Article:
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Donald Trump's plans for upgrading the US's infrastructure show a departure form the country's traditional federal works initiatives, writes Erika Morphy.

US president Donald Trump laid out his vision for repairing the US's ageing infrastructure with a plan that would leverage $200bn in federal funds to yield $1500bn in investment. The plan calls for state and local governments, as well as private sources, to kick in about 80% of a project’s cost with the federal government contributing the remaining 20%. The proposal is a departure from the US’s traditional federal works initiatives, although it does model a few programmes in the federal government that provides matching funds.

Not all of the $200bn is to be provided as incentives to local government entities: the proposal divvies up this pot in several ways. About $100bn has been earmarked for incentives; another $20bn would be devoted to 'projects of national significance'. Some $50bn would be applied as rural block grants and the remainder would support existing infrastructure-related projects.

The plan also calls for reduced permitting times and less red tape in general for infrastructure projects. Finally, the proposal would also sell off several infrastructure assets now managed by the federal government, including the Ronald Reagan and Dulles International Airports in Washington, DC, the Tennessee Valley Authority and Bonneville Power Authority’s transmission assets and the Washington, DC Aqueduct.

With the 53-page blueprint now formally released, the next step is to have Congress take up the plan. This will be an uphill climb for several reasons. Partisan rancour will possibly stymie progress, and the plans look set to heighten the debate over their contribution to the ballooning federal deficit. Indeed, on the same day that the White House unveiled its infrastructure plan, it also released a $44,000bn budget for 2019 that will increase the deficit by $7000bn.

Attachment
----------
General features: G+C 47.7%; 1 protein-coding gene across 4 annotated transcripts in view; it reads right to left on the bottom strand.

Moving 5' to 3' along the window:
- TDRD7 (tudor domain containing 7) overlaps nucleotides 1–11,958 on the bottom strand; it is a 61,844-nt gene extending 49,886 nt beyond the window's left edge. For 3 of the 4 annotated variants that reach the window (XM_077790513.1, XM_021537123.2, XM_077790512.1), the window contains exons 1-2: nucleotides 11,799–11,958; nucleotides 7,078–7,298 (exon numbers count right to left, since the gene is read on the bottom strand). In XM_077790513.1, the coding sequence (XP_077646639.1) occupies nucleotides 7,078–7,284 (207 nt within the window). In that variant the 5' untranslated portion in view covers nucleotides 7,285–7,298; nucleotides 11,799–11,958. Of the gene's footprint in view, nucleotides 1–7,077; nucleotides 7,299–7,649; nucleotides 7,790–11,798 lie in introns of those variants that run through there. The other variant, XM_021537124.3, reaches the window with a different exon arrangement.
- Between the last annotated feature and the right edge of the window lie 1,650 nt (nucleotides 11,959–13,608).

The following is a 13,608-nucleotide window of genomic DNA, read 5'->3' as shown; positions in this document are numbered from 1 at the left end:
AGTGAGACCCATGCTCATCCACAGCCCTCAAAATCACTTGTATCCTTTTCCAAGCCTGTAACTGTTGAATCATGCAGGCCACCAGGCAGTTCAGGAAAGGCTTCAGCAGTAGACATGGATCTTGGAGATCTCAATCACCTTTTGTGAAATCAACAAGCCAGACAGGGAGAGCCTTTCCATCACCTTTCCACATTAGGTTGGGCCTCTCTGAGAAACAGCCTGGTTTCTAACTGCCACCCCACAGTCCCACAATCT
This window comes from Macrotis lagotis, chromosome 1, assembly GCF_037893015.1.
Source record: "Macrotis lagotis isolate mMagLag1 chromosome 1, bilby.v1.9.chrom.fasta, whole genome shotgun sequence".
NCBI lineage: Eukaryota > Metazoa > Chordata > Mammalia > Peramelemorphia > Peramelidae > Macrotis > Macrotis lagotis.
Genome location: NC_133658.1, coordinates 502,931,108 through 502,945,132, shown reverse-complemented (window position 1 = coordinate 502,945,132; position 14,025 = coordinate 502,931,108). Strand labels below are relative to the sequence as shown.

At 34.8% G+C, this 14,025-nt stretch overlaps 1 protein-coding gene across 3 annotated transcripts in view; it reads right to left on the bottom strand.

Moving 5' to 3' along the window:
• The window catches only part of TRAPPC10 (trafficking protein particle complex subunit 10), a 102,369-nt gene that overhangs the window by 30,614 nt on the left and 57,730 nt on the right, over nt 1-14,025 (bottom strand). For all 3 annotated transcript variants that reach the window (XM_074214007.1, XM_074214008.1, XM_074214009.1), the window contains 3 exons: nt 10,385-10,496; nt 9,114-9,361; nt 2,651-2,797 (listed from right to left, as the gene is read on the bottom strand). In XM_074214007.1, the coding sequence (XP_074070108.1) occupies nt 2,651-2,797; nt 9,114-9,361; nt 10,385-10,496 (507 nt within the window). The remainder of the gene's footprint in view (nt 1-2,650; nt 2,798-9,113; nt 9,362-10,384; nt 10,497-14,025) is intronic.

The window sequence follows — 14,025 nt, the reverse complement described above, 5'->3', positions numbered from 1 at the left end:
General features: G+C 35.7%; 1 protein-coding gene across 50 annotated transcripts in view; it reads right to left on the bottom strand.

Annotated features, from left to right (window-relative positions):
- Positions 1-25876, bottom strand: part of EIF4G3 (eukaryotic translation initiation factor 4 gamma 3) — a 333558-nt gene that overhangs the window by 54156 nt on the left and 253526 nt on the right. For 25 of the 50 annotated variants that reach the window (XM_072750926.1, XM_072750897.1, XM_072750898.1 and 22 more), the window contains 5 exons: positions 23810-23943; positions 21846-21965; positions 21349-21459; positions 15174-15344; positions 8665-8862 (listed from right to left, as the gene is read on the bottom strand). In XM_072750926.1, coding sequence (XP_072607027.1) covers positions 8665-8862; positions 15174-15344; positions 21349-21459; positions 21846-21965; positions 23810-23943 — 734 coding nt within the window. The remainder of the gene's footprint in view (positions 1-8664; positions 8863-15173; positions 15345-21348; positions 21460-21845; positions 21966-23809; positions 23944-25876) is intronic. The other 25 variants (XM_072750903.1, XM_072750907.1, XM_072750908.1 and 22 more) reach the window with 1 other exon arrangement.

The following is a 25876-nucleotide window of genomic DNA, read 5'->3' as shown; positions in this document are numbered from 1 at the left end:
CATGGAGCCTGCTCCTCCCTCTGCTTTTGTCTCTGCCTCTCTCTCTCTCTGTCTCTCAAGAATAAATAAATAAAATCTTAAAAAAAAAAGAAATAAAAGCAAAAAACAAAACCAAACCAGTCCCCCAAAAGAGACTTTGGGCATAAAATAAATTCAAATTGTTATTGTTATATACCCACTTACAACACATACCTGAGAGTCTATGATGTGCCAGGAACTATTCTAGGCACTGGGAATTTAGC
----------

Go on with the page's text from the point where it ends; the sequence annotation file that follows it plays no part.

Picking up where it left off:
It is widely expected that deficit hawks in Congress are unlikely to be happy about any additional spending – an issue that has been highlighted by the recent volatility in the stock market. Inflation spurred on by a strong economy, the tax reform measures and federal spending has suddenly become a driving fear, causing valuations to plummet. There is also the question of how cash-strapped states and local entities will be able to come up with their share of a project’s costs. Then there is actual investment amount itself. There has been debate in both political parties about the $1500bn number – is it enough or is it too much?

This leaves the proposal facing an uphill climb but it does appear to have some elements on its side. For one, there is hearty demand for infrastructure investment among global private capital sources, which are accustomed to the public-private partnerships for infrastructure common throughout the world, particularly in Asia. Global infrastructure spending will grow from $4000bn a year in 2012 to more than $9000bn per year by 2025, according to Oxford Economics. Overall, close to $78,000bn is expected to be spent globally between 2014 and 2025.

“This capital is looking for new projects and has been waiting for the US giant to awaken to this model,” said Kevin Wayer, international director and co-president of JLL’s Public Institutions Group.

Congress does appear to be in agreement that something needs to be done about the US’s infrastructure. The American Society of Civil Engineers has not been shy about its assessment of the country's highways and bridges and roads, giving it a national grade of 'D+' in a recent report.

“For too long, lawmakers have invested in infrastructure inefficiently, ignored critical needs, and allowed it to deteriorate,” said Mr Trump when launching his proposal. “As a result, the US has fallen further and further behind other countries.”

This article is sourced from fDi Magazine
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